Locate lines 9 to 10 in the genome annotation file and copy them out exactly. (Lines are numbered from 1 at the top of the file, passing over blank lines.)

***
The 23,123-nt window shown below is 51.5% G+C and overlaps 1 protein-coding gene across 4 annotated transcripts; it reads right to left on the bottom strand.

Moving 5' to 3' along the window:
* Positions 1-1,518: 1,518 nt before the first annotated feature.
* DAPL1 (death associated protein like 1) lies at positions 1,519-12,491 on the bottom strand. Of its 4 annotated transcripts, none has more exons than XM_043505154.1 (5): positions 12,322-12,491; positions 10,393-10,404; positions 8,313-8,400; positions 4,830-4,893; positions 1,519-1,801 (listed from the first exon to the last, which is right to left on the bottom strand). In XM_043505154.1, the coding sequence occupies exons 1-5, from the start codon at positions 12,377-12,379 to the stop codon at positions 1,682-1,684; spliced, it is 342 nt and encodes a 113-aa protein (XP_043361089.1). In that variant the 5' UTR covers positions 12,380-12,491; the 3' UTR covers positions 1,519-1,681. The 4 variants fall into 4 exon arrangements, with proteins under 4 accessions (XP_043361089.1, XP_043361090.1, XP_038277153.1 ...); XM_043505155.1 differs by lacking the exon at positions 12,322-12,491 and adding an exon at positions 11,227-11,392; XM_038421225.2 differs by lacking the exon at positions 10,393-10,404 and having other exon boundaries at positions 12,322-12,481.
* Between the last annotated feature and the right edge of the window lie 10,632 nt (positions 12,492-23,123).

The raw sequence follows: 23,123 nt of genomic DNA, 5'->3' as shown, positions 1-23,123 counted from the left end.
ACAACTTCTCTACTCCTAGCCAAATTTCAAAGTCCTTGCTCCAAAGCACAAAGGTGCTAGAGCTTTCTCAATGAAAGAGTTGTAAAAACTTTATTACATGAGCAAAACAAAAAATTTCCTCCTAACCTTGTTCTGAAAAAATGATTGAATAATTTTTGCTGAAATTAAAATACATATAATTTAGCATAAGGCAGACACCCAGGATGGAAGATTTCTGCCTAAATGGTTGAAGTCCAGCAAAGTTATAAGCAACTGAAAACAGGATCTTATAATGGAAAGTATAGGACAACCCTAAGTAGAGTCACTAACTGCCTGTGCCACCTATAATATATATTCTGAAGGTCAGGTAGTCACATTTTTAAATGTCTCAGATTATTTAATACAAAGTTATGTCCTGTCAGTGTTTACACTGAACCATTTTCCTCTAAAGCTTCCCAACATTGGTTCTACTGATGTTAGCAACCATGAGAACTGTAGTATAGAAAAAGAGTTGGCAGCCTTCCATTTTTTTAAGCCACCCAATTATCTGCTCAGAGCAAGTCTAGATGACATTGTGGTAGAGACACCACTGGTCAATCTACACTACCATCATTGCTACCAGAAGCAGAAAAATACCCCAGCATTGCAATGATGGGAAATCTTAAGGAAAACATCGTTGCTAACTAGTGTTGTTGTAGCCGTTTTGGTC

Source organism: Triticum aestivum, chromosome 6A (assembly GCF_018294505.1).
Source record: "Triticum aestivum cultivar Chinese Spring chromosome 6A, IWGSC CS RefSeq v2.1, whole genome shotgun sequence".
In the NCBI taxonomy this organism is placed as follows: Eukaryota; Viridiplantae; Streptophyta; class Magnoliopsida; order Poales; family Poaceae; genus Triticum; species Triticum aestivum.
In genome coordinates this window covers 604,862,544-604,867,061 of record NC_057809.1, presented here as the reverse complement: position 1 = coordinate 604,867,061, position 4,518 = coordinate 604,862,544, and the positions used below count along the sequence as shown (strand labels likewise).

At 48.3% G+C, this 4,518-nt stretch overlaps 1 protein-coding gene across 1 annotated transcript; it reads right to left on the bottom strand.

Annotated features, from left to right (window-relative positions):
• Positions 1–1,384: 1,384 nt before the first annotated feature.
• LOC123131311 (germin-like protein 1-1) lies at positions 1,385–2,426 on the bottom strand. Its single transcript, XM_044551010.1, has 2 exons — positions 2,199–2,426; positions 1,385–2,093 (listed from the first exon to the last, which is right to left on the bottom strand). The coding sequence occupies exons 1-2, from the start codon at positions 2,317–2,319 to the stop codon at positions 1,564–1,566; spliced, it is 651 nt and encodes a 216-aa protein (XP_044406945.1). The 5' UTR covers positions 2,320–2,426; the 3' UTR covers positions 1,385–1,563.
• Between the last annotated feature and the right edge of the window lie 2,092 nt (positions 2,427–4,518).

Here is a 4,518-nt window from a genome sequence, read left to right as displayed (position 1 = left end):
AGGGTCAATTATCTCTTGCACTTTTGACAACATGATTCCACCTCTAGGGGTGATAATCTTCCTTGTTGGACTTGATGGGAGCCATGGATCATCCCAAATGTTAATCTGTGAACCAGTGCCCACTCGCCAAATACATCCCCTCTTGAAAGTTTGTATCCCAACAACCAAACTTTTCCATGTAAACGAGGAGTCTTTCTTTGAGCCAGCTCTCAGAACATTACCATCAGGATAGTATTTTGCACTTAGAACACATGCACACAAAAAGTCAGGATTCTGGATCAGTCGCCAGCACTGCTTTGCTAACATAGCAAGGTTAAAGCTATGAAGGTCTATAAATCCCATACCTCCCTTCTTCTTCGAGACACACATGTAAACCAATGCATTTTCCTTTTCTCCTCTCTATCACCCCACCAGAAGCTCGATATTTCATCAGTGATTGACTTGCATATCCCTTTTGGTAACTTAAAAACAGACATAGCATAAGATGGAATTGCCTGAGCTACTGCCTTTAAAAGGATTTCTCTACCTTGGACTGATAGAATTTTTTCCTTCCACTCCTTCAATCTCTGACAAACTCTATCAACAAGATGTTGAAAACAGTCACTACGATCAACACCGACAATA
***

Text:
Source record: "Triticum aestivum cultivar Chinese Spring chromosome 6A, IWGSC CS RefSeq v2.1, whole genome shotgun sequence".
In the NCBI taxonomy this organism is placed as follows: Eukaryota; Viridiplantae; Streptophyta; class Magnoliopsida; order Poales; family Poaceae; genus Triticum; species Triticum aestivum.